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The Prison System

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In London and within a mile, I weene,
There are of Iayles or Prisons full eighteene,
And sixty Whipping-posts, and Stocks and Cages,
Where sin with shame and sorrow hath due wages. (Taylor 267–70)


In his pamphlet The Praise and Vertue of a Jayle and Jaylers, John Taylor, the Water Poet, lists the eighteen prisons of London: the Tower, the Gatehouse, Fleet, Newgate, Ludgate, Poultry Counter, Wood Street Counter, Bridewell, White Lion, the King’s Bench, Marshalsea, Southwark Counter, Clink, St. Katherine’s, East Smithfield, New Prison, Lord Wentworth’s, and Finsbury. Of these prisons, the final four listed were lesser prisons, and there are few surviving records about them or the White Lion and Southwark Counter prisons (Dobb 88). Imprisonment was not a punishment for offenders, but a detainment until they were either brought to trial or released (Salgado 176). Newgate was the only prison where the most notorious of criminals were sent to be held before execution.
In Elizabethan times, people were arrested for many different reasons, such as vagrancy, petty theft, [...] slander, debt, [and] assault. It was easy for a person to swear out a warrant against someone and have him or her arrested, as long as one had the money to pay for it (Salgado 164). Constables, like the incompetent Elbow in Measure for Measure and Dogberry in Much Ado About Nothing, were responsible for making arrests, although they most likely did not arrest nearly the number of people that competent constables could have. Salgado explains that for those caught in the act of committing a crime, such as a theft, the least they could expect was to be burned through the gristle of the ear, branded or whipped till their backs ran blood (21). After they were punished, those who were arrested were sent to the appropriate prison (i.e., religious offenders to the Clink, both religious and maritime offenders to the Marshalsea, debtors to the King’s Bench or the Counters) (Dobb 89–90).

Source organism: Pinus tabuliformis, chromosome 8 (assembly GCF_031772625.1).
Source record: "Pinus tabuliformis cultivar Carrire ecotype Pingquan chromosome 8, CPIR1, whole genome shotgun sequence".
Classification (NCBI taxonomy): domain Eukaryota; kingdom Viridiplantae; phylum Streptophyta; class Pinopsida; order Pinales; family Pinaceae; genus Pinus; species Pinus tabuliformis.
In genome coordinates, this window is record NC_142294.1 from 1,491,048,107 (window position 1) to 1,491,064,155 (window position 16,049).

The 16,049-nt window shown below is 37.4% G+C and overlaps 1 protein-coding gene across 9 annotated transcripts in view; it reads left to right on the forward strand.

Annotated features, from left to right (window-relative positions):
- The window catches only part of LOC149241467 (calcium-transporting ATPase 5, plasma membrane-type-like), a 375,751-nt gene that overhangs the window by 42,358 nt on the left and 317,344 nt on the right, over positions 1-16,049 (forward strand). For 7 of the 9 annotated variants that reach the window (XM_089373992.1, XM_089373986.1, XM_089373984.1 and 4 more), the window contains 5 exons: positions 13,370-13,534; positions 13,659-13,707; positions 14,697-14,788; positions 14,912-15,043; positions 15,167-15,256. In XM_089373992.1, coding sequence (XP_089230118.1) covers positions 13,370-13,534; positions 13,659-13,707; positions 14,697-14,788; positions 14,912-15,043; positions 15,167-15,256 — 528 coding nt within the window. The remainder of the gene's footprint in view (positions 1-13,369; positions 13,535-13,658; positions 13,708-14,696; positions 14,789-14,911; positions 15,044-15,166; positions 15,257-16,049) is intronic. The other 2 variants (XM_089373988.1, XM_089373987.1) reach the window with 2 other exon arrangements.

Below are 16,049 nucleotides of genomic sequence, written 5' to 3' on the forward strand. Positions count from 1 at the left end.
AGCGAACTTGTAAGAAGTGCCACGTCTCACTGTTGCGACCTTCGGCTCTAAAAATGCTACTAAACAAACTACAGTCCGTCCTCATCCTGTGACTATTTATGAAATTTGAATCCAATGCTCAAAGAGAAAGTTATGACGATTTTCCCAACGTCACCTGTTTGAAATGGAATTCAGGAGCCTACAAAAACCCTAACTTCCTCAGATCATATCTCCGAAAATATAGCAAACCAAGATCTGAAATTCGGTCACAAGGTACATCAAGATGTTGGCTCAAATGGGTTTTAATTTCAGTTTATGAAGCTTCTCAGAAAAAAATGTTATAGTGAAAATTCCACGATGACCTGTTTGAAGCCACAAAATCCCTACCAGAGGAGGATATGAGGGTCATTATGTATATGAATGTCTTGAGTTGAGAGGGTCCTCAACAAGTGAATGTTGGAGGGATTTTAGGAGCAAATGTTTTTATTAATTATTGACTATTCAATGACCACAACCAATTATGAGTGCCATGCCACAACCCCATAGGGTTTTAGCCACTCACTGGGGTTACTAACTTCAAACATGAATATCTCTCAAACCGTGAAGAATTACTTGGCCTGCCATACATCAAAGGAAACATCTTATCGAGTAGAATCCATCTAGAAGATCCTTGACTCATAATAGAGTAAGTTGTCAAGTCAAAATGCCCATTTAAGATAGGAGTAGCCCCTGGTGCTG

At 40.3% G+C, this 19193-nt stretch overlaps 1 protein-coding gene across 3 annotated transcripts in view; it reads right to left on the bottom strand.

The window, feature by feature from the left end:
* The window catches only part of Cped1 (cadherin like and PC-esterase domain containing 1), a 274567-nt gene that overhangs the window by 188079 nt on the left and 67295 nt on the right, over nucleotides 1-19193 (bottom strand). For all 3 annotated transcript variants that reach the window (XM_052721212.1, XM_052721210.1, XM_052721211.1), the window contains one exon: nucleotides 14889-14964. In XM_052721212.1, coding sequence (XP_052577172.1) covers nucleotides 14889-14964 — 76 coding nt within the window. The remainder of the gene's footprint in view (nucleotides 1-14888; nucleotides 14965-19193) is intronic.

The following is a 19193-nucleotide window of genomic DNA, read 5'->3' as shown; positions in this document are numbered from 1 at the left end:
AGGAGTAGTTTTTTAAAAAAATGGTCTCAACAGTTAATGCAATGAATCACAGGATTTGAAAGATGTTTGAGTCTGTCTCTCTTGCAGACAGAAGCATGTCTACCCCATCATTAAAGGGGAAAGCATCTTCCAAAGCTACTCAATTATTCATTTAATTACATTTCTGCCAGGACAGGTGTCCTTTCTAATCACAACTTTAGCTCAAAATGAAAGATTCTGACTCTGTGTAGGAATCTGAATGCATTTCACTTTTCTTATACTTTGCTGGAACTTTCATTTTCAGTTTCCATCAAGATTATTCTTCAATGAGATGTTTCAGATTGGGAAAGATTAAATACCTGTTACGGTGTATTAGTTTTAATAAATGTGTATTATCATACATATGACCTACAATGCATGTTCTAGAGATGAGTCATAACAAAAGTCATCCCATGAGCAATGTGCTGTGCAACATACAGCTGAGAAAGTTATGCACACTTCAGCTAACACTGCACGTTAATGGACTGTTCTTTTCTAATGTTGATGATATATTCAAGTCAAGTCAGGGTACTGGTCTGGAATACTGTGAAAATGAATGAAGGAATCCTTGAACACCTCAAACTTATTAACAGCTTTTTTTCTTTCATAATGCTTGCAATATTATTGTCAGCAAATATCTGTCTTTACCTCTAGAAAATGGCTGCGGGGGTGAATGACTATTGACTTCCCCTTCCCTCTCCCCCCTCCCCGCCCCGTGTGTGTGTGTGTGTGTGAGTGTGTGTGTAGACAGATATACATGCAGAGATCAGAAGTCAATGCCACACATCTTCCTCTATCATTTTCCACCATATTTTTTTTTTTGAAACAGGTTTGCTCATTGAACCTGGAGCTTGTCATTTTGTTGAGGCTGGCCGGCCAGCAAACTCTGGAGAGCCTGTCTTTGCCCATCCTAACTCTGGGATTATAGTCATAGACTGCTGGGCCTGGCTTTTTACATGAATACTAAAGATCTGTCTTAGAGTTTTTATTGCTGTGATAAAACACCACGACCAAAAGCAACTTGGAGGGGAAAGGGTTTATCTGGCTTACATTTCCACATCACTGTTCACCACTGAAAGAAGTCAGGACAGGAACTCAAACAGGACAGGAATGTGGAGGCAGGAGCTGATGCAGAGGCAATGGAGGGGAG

Each of the prisons in London had different levels of accommodation for its prisoners. Which section of the prison that the prisoner ended up in depended not on the offence with which he was charged, but on how much money the prisoner was willing or able to give to various people in the prison administration, such as gaolers, keepers, tipstaffs, and others (Salgado 168). Dobb notes that, officially, keepers were to charge fees only for the prisoners’ committal, discharge, and exemption from fetters (94). However, prisoners had to pay more money if they wanted their own cell, meat and claret at every meal, and tobacco (169). Prisoners lived comfortably in this manner as long as they were able to pay for it. When they could no longer afford to live at this level of the prison, they had to move to one of the lesser but relatively comfortable areas, and finally to the worst area of the prison, once they could no longer afford to live in moderate comfort. Although each of the prisons had a lowest level, at the Counters this section was known as the Hole, where the poor prisoners were cramped together into a small space and often died of starvation and cold (170), or from the lack of exercise and poor sanitation (Dobb 98). The little food that was available at the common Gaol at Newgate and the Hole at the Counters was provided by charities and gifts from the Lord Mayor, the Sheriffs, and the City companies (98).
There was no set limit for how long a person stayed in prison. Thus the length of a prison sentence varied from prisoner to prisoner. Debtors were not able to leave prison until they settled with their creditor(s) (Dobb 92). Some of those who were to be executed were able to avoid their punishment by becoming hangmen, like Pompey in Measure for Measure (Salgado 176). Some people were able to buy their way out of execution, like Mary Frith, alias Moll Cutpurse, who apparently bribed her way out of Newgate with two thousand pounds (42–43).